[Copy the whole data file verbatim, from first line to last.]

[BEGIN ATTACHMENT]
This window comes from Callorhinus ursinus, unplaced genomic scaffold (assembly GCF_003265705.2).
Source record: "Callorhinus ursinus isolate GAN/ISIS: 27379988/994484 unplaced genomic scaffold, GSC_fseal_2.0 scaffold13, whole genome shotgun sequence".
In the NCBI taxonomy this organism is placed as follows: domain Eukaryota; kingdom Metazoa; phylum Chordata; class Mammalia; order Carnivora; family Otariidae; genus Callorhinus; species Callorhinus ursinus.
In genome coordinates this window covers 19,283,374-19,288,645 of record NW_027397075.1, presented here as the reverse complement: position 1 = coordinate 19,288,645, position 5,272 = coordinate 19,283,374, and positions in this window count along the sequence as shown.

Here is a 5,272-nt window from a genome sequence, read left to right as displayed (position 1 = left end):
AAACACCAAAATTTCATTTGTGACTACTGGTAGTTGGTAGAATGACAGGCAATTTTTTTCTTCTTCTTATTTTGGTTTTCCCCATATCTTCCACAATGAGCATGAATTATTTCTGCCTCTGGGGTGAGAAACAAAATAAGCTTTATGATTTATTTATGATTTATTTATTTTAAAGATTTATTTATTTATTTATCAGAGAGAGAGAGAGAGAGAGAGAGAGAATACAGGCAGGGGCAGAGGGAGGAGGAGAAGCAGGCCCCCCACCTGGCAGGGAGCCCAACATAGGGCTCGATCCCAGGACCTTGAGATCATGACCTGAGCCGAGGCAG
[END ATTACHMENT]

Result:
This window comes from Callorhinus ursinus, unplaced genomic scaffold (assembly GCF_003265705.2).
Source record: "Callorhinus ursinus isolate GAN/ISIS: 27379988/994484 unplaced genomic scaffold, GSC_fseal_2.0 scaffold13, whole genome shotgun sequence".
In the NCBI taxonomy this organism is placed as follows: domain Eukaryota; kingdom Metazoa; phylum Chordata; class Mammalia; order Carnivora; family Otariidae; genus Callorhinus; species Callorhinus ursinus.
In genome coordinates this window covers 19,283,374-19,288,645 of record NW_027397075.1, presented here as the reverse complement: position 1 = coordinate 19,288,645, position 5,272 = coordinate 19,283,374, and positions in this window count along the sequence as shown.

Here is a 5,272-nt window from a genome sequence, read left to right as displayed (position 1 = left end):
AAACACCAAAATTTCATTTGTGACTACTGGTAGTTGGTAGAATGACAGGCAATTTTTTTCTTCTTCTTATTTTGGTTTTCCCCATATCTTCCACAATGAGCATGAATTATTTCTGCCTCTGGGGTGAGAAACAAAATAAGCTTTATGATTTATTTATGATTTATTTATTTTAAAGATTTATTTATTTATTTATCAGAGAGAGAGAGAGAGAGAGAGAGAGAATACAGGCAGGGGCAGAGGGAGGAGGAGAAGCAGGCCCCCCACCTGGCAGGGAGCCCAACATAGGGCTCGATCCCAGGACCTTGAGATCATGACCTGAGCCGAGGCAG